Russian nuclear forces, 2012

By Hans M. Kristensen, Robert S. Norris | March 1, 2012

Nuclear Notebook: How many nuclear bombs does Russia have?

At any given time, several of Russia’s nuclear-powered ballistic missile submarines (SSBNs) are in overhaul and do not carry their allocated missiles and warheads; likewise, under normal conditions, bombers are not loaded with nuclear weapons. Therefore, of Russia’s approximately 2,430 strategic offensive nuclear warheads, we estimate that nearly 1,490 are deployed on 434 operational ballistic missiles, with another 950 warheads assigned to SSBNs in overhaul and to 72 heavy bombers.

Russia also keeps an inventory of an estimated 2,000 nonstrategic warheads for potential use by ships, aircraft, and air defense forces. All are said to be in central storage. All combined, we estimate that Russia currently has approximately 4,430 nuclear weapons assigned to its armed forces. An additional 5,500 already retired strategic and nonstrategic warheads may be awaiting dismantlement, for a total inventory of nearly 10,000 nuclear warheads…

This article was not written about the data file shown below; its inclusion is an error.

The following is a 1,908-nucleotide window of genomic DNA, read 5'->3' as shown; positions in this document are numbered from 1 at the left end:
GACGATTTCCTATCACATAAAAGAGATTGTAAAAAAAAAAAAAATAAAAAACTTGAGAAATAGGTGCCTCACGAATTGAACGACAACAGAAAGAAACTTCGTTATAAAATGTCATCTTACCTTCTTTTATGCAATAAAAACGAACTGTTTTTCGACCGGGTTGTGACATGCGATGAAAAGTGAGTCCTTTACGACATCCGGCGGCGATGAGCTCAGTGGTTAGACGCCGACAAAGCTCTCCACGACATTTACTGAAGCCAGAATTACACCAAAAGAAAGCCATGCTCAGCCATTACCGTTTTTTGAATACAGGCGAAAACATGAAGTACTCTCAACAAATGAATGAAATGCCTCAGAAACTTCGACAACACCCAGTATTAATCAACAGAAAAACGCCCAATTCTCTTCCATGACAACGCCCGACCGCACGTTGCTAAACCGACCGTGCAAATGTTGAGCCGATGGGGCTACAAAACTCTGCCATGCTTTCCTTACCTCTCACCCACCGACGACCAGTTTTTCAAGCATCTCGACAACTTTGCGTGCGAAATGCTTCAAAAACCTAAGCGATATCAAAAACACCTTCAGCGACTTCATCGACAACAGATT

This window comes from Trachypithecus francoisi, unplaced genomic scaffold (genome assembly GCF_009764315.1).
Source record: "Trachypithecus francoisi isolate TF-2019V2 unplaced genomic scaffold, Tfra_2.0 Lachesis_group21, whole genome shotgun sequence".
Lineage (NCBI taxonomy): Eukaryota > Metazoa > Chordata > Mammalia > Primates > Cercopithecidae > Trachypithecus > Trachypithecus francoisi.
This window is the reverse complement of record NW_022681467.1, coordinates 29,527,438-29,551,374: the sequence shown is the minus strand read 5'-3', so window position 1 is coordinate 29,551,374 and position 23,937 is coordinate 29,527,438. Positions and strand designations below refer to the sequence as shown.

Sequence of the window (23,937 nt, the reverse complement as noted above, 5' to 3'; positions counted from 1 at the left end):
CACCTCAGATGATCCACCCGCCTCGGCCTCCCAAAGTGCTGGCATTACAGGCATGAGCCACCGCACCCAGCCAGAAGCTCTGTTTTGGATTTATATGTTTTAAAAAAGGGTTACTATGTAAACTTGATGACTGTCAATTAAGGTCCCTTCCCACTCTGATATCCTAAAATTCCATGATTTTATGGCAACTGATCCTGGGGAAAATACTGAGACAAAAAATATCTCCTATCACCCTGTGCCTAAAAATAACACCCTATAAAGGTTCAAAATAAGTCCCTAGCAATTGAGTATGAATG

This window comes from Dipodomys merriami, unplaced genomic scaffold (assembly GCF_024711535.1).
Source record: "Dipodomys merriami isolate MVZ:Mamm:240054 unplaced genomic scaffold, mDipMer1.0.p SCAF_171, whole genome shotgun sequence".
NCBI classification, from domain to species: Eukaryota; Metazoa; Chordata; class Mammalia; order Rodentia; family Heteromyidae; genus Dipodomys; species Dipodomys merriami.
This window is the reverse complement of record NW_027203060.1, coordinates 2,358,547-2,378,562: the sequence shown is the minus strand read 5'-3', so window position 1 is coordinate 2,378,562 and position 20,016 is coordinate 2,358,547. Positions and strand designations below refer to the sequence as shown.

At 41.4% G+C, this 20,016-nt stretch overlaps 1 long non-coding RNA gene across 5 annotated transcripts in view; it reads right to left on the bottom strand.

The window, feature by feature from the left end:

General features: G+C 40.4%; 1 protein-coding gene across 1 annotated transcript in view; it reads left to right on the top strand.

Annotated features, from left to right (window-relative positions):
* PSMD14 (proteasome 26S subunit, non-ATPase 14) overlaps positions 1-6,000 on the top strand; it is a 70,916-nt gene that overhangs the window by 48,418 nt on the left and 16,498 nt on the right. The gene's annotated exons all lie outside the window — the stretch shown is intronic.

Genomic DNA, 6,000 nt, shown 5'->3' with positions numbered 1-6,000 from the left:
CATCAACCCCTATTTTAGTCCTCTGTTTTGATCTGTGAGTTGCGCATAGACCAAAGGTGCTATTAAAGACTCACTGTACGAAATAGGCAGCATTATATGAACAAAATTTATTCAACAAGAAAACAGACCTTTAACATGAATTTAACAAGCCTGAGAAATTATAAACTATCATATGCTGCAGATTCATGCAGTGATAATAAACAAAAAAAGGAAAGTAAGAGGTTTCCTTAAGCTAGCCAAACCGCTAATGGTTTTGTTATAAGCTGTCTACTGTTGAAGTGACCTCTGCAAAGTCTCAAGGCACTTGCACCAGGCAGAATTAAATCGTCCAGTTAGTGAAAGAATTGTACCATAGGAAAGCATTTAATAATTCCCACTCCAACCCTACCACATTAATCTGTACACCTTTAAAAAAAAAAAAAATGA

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The Nuclear Notebook is researched and written by Hans M. Kristensen, director of the Nuclear Information Project with the Federation of American Scientists and Robert S. Norris, a senior fellow with the FAS. The Nuclear Notebook column has been published in the Bulletin of the Atomic Scientists since 1987. The Nuclear Notebook column has been published in the Bulletin of the Atomic Scientists since 1987.

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